GSA Presidential Address by Jon Price: The World is Changing

 

GSA 2015 PRESIDENTIAL ADDRESS

“The world is changing. Our science is increasingly global, as we recognize the challenges of understanding interconnected Earth systems, meeting the rising global demand for mineral and energy resources, handling tradeoffs regarding sustainable development, and reducing the risks of natural disasters that impact the global economy. The geosciences are vital to meeting these societal challenges. The future is bright for the geosciences, from many perspectives.”

You can read the text for the complete address here (GSA Today, January 2016).

Truckee Meadows Parks Foundation Talks: Great Basin Geology

 

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Truckee Meadows Parks Foundation is sponsoring a presentation on “Great Basin Geology” on Monday February 8:
http://www.tmparksfoundation.org/

Location: The California Building at Idlewild Park, 75 Cowan Drive, Reno
Date: Monday February 8, 2016
Time: 6:00 pm – 8:00 pm

NO RSVP NECESSARY! For more information, questions, or concerns, please email Jackie Meyer at jackie@tmparksfoundation.org

Guest Speakers:
Jim E. Faulds, Ph.D. (NBMG Director and State Geologist)
Christopher D. Henry, Ph.D. (NBMG Research Geologist)
Annie Kell, Ph.D. (Nevada Seismological Lab, Education/Outreach Seismologist)

“Did you know there were once active volcanoes in our area? What about the fault line running through Virginia Lake? Come find out about our region’s rich geology!” (TMPF website)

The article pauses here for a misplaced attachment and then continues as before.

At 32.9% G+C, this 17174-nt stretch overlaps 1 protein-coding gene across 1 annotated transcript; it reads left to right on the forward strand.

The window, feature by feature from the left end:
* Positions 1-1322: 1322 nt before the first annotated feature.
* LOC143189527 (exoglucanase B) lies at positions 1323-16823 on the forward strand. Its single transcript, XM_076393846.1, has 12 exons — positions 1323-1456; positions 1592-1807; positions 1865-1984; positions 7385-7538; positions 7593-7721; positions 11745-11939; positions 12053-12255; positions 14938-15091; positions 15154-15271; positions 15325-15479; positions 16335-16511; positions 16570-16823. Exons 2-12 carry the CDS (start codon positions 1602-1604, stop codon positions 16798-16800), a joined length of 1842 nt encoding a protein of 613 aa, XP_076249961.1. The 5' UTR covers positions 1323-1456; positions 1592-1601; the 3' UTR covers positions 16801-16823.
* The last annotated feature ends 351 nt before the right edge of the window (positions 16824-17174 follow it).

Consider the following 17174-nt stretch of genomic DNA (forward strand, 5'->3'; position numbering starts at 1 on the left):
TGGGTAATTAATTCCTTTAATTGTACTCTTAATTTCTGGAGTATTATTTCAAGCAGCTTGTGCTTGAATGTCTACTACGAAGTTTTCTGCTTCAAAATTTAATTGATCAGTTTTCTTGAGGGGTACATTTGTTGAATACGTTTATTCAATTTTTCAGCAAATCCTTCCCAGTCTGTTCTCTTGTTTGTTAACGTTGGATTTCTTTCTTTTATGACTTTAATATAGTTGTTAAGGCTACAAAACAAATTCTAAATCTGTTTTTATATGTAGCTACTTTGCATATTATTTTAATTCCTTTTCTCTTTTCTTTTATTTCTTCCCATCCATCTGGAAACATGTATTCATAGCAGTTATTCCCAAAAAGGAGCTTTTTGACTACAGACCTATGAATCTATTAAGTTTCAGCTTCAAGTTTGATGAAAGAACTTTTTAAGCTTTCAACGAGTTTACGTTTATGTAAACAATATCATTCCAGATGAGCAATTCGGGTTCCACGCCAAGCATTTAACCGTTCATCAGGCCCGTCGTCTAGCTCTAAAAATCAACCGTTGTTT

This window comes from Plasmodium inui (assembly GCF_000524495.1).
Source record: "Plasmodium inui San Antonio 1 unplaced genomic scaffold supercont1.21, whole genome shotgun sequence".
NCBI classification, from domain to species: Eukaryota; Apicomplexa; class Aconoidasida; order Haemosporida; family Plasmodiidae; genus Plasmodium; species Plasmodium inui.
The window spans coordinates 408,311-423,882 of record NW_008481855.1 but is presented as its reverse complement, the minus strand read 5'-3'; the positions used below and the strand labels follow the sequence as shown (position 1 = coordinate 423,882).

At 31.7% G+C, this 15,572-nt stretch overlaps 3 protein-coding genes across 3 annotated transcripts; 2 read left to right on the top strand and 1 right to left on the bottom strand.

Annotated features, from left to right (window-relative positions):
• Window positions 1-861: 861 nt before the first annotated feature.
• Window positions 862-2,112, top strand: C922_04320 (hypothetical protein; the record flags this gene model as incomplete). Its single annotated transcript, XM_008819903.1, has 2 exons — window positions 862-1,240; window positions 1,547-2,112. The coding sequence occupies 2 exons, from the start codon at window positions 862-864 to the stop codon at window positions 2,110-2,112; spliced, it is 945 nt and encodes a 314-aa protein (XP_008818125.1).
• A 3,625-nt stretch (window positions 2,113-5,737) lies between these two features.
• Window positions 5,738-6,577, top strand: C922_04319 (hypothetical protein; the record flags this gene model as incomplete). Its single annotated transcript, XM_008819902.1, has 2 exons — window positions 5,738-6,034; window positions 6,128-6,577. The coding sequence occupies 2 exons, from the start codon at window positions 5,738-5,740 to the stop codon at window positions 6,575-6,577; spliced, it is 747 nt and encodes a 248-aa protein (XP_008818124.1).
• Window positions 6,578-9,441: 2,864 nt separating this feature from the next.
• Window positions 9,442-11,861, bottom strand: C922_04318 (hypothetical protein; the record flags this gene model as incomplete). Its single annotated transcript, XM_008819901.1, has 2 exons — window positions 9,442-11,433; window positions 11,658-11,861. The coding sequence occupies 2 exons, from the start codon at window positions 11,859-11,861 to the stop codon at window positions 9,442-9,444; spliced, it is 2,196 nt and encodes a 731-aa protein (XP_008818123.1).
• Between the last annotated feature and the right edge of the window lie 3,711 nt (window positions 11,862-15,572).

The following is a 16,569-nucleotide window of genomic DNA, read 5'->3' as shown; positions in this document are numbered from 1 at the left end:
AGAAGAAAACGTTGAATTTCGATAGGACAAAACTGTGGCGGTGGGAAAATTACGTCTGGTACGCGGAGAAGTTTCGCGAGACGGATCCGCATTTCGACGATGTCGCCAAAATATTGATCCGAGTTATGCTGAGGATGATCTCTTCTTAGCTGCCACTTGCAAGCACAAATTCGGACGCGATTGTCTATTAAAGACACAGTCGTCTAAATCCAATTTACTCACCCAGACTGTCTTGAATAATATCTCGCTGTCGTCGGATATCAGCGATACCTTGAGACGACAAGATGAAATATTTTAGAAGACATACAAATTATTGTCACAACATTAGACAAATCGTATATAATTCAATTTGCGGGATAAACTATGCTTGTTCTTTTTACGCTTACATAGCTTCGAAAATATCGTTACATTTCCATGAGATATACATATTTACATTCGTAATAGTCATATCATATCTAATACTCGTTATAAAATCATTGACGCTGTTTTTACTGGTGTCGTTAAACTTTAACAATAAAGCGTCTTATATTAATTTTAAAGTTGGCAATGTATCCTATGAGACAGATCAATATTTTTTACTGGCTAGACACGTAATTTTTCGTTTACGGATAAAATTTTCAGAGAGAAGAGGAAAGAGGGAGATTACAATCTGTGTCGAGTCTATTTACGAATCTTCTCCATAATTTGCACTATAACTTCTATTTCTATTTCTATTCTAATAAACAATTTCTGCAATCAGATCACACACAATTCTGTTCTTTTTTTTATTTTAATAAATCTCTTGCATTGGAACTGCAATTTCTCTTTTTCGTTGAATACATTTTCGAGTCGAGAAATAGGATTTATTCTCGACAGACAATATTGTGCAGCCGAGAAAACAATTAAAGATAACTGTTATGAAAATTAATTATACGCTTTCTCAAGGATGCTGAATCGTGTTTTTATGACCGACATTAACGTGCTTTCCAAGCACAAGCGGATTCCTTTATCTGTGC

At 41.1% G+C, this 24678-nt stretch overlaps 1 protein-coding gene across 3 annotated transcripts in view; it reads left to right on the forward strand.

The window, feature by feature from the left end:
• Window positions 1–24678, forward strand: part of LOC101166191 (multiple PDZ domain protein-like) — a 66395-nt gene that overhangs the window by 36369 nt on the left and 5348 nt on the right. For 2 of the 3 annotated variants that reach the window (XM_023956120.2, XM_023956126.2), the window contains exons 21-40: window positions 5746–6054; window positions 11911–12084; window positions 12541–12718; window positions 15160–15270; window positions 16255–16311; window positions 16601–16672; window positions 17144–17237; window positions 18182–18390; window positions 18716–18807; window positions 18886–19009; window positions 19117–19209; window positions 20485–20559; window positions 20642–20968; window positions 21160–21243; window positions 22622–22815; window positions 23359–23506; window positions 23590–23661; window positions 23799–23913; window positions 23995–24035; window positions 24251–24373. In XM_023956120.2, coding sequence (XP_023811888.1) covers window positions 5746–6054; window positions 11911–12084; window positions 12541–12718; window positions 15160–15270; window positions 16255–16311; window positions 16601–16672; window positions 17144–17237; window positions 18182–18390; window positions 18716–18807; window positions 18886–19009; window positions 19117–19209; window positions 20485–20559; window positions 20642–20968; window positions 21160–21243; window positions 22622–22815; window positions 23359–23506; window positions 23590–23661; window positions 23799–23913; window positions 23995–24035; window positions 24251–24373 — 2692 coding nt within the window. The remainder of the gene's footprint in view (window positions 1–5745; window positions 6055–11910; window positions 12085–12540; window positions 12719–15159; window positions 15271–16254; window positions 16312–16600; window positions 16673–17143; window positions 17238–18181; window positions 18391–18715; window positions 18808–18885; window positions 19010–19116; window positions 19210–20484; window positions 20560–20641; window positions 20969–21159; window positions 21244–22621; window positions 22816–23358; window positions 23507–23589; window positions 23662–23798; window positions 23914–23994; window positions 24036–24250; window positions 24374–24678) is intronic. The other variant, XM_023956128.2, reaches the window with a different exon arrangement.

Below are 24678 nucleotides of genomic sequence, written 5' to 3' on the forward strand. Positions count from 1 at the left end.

You are invited to join Jim Faulds, Chris Henry, and Annie Kell for free public lectures covering topics such as earthquake hazards, geothermal energy, and ancient volcanoes.

Living on the Edge in Western Nevada:
Our Rapidly Evolving Geologic Setting along a Developing Tectonic Boundary
…by Jim Faulds

Jim Faulds will give an overview of the geologic-tectonic setting of the region, discussing how this region contains faults related to the San Andreas plate boundary and is also being extended or stretched such that Nevada is the “fastest growing” state, tectonically speaking.  He will briefly touch upon how this is relevant to some of our natural resources (e.g. geothermal) and also our geologic hazards.

Young Volcanoes in Western Nevada – Eastern California
…by Chris Henry

Chris Henry will talk about young volcanoes in western Nevada – eastern California, all of which people can visit.  That’s partly young by geologic standards, i.e., only 1 million years old, but includes some young ones by human standards.  Nevada and the Lake Tahoe area have lots of basaltic volcanoes as young as 1 million years, Soda Lakes near Fallon are less than 10,000 years possibly about 1500 years (so humans would have been around), and there’s geophysical evidence for igneous magma propagating upward below the north end of Lake Tahoe.  Just across the border Lassen erupted in 1915, Mono Craters as recently as about 600 years ago, and the Long Valley caldera and Bishop Tuff 770,000 years ago.  State lines are irrelevant to geology.  The Long Valley caldera–Bishop Tuff eruption was a “supervolcano” (so like Yellowstone, which has been more commonly in the news) that, if repeated today (not predicting anything), would have much more impact on Nevada than on San Francisco or Los Angeles.

Earthquake History and Preparedness in Northern Nevada
…by Annie Kell

Northern Nevada has hosted numerous large earthquakes in recent history – including many in the Truckee Meadows. Though it has been many years since an event larger than M5.0 in the area, at one time the average recurrence for a M6.0 was 12 years! This presentation will include some details of the earthquakes that have occurred in the last 150 years, as well as what we can do to be prepared for the next big one.